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Old July 11th, 2010, 06:22 PM   #5
 
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454PB,
All that you said is the truth!
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Old July 11th, 2010, 06:47 PM   #6
 
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For those with access to The Library, refer to IOWEGAN's thread titled "Lead Bullets and Revolvers". It's a world of good information.

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Old July 11th, 2010, 07:38 PM   #7
 
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Wow! So I take it I can safely use jacketed bullet data. Thanks.
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Old July 12th, 2010, 06:47 AM   #8
 
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JC676,
Load jacketed bullets according to published jacketed bullet recipies, and cast bullets according to published cast bullet recipies.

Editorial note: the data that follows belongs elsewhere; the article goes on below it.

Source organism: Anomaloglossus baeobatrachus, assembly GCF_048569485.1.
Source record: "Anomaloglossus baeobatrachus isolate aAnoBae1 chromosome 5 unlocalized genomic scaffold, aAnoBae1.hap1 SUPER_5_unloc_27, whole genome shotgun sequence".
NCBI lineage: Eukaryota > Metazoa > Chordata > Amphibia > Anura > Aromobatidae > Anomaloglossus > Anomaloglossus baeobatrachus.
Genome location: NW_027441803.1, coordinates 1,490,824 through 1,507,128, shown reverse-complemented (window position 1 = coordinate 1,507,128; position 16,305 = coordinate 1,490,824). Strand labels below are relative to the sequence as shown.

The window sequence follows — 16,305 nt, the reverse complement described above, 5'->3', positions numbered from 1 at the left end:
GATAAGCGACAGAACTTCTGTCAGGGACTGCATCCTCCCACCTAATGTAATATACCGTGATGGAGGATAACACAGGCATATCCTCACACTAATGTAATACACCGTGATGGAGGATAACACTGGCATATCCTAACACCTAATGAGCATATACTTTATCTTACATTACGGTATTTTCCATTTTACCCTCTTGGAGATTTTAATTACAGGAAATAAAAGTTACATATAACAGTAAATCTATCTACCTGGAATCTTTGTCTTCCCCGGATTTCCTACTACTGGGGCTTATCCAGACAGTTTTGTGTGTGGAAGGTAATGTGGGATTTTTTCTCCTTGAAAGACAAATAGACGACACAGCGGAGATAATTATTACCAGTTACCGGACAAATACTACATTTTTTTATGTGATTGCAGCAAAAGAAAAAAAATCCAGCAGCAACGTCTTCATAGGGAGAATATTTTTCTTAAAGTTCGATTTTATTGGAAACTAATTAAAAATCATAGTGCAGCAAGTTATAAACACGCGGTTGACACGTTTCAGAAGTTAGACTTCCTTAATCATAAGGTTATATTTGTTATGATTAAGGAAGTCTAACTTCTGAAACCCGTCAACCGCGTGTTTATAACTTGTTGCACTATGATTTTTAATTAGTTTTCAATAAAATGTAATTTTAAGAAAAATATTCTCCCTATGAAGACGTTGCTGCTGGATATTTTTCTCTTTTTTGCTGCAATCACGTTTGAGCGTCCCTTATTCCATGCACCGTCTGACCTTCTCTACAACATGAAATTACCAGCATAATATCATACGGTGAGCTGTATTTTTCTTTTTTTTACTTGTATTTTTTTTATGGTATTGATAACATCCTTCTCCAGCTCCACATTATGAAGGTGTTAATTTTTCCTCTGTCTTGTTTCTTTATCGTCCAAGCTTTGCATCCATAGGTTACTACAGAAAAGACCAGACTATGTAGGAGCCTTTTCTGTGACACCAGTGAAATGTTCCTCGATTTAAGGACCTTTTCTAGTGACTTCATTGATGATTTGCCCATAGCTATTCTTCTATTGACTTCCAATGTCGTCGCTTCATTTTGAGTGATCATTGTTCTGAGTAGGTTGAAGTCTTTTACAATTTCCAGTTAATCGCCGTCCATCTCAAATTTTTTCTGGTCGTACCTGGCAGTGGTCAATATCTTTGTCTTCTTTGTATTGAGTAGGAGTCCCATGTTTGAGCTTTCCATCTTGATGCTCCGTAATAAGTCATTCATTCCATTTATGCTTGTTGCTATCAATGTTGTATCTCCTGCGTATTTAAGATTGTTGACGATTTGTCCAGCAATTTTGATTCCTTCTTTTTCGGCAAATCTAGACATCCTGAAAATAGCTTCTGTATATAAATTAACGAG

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Old July 12th, 2010, 08:26 AM   #9
 
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Quote:
Originally Posted by A Patriot View Post
JC676,
Load jacketed bullets according to published jacketed bullet recipies, and cast bullets according to published cast bullet recipies.
Well, I guess then I'm back to square one with my original thought process/question.

If leading of the barrel is not a concern, why can't the higher charges listed for jacketed bullets be used with lead bullets? It would seem that a 158 gr bullet is a 158 gr bullet. You mention 1400 fps out of a 6.5 inch barrel, I'm just trying to hit 1100-1150 out of a 3 inch barrel.